Wednesday, August 30, 2006
What happens when an entire economy challenges one of the most basic rules of common sense?
We’re beginning to find out.
Following the tech bubble crash and the September 11th terrorist attacks, then-Federal Reserve Chairman Alan Greenspan pushed interest rates down to 1% in an effort to combat economic recession.
In dollar terms, this meant you could borrow $100,000 and only pay $1,000 in interest payments. In basic terms it meant Greenspan was urging U.S. consumers to challenge the old adage: you can’t get something for nothing. With interest rates this low, you actually could get something, a lot of something, for next to nothing.
U.S. consumers loved the idea. They refinanced their mortgages and decimated their savings, buying more and more things they didn’t need, couldn’t really afford, and probably shouldn’t have bought.
This included newer, bigger homes.
In 2004, homeownership hit an all time high of 69%. However, don’t let the word “ownership” fool you into thinking these people actually put equity into their homes. Altogether, homeowners cashed out over $139 billion in home equity in 2004. Simultaneously, second mortgage debt rose to $178 billion.
Mortgage lenders had a field day. In 2004, total mortgage debt rose to a record 7.2 trillion dollars. But this wasn’t enough... the lenders wanted more. And so, like unpopular highschoolers looking for prom dates, these companies began to lower their standards.
They began to court individuals with sub-prime credit (“sub-prime” being a fancy financial word for "bad"). And they courted these consumers with big loans at high interest rates, interest only loans, and the now dreaded option of adjustable rate mortgages: mortgages that allow you to choose to pay even less than the required interest payments... for a time. In some cases, lenders even offered mortgages that didn’t ask for verification of income or credit.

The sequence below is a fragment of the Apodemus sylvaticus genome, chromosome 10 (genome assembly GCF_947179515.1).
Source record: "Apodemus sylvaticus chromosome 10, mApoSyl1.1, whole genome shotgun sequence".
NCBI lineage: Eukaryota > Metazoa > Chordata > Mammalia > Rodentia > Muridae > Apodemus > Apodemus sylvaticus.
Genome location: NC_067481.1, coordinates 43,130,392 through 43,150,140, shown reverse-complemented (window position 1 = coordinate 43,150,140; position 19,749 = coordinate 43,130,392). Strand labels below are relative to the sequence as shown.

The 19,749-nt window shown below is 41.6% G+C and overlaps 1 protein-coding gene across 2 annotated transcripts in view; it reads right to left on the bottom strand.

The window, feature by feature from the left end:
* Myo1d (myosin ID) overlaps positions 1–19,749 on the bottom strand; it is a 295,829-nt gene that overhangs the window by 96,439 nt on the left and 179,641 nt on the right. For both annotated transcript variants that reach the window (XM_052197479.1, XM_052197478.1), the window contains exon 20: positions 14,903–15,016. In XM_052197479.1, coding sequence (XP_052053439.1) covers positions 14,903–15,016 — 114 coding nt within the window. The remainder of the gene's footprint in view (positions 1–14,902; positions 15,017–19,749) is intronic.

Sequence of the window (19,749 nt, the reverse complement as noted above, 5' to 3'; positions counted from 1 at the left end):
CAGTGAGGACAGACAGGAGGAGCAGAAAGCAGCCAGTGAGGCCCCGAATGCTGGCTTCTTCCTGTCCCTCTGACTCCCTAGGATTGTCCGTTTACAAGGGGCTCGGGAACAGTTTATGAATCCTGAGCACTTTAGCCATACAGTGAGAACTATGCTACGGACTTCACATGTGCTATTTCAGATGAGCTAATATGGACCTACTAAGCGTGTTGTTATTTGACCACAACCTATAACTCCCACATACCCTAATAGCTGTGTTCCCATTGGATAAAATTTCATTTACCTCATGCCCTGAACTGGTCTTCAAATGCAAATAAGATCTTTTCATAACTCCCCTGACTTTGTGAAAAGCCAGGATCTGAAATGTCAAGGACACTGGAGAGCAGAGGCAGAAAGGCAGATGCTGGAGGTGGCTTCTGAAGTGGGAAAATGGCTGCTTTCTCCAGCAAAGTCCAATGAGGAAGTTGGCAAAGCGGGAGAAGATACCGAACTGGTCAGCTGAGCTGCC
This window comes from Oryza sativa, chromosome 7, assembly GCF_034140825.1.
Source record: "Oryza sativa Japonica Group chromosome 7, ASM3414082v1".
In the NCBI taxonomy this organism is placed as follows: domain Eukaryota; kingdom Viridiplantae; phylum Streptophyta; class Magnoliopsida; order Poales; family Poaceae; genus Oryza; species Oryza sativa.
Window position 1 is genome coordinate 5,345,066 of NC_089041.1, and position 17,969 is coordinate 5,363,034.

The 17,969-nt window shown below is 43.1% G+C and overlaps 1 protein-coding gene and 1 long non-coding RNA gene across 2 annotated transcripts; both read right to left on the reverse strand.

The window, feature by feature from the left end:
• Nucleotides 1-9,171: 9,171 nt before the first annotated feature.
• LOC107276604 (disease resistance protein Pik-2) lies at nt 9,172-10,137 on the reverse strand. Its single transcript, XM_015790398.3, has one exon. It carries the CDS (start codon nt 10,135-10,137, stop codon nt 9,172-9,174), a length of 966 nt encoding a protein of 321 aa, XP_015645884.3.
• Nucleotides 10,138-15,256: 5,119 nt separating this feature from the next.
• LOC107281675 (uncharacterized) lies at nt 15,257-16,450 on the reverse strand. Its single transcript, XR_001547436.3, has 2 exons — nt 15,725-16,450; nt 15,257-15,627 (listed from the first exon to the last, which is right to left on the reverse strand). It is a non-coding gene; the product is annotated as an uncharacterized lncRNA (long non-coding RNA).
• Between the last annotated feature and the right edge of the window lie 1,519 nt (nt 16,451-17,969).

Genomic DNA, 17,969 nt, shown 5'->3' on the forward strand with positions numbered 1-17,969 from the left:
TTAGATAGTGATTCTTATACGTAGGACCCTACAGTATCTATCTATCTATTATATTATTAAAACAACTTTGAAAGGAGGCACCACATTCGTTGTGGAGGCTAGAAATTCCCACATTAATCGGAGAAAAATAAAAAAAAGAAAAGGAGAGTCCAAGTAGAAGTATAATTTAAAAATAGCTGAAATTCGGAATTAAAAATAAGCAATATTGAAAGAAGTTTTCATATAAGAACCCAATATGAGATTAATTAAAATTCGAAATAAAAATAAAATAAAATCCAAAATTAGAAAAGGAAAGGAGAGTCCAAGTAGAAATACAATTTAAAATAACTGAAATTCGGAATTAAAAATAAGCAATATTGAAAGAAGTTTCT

This pattern continued until June 2003, when Greenspan discovered that giving something for nothing really isn’t the best method of producing economic growth. And so, the Federal Reserve began to raise interest rates... seventeen times from June 2003-August 2006. During that time, Greenspan retired, Ben Bernanke stepped in, and reality began to kick in, first in the home sales statistics... and now in mortgage lenders’ share prices.
On August 15, 2006, the National Association of Realtors announced that 2Q06 existing home sales fell 7% from 2Q05. The supply of unsold homes rose to a record 7.3 months worth of sales. In other words, even if U.S. homebuilders stopped building homes today, there’d still be enough homes on the market to last for the next seven months.
And the sub-prime mortgage lenders are hurting the most.
Ameriquest, the privately held, largest sub-prime lender in the U.S., just axed a third of its work force and closed down 229 branches. Its publicly traded counterparts aren’t faring much better: Countrywide Financial’s (CFC) July 2006 purchase volume fell 19% to $17 billion. More telling, Countrywide’s riskiest mortgages (the adjustable rate ones) have been hit hardest, falling 27% from the year before.
Even companies that don’t rely on mortgage loans for their primary source of income are getting hit. For example, the tax preparation services company, H&R Block (HRB) whose mortgage segment only accounted for 25% of its 2005 revenues, recently took a charge of $61 million due to its sub-prime mortgage customers falling behind on loan payments.
All of these companies are now trading at 52-week lows with historically low price to earnings (P/E) multiples. Don’t let the numbers fool you: the low P/Es and low share prices here are not signs of cheapness, but serious warnings for the U.S. housing market, and economy. And these 52-week lows are still miles above where these companies traded before the housing boom.
Yield on the 10-year bond sinks below 4.8%.
Price of oil sinks below $70 a barrel.
Foreign ETFs at new highs… iShares Spain… iShares Netherlands… iShares Italy.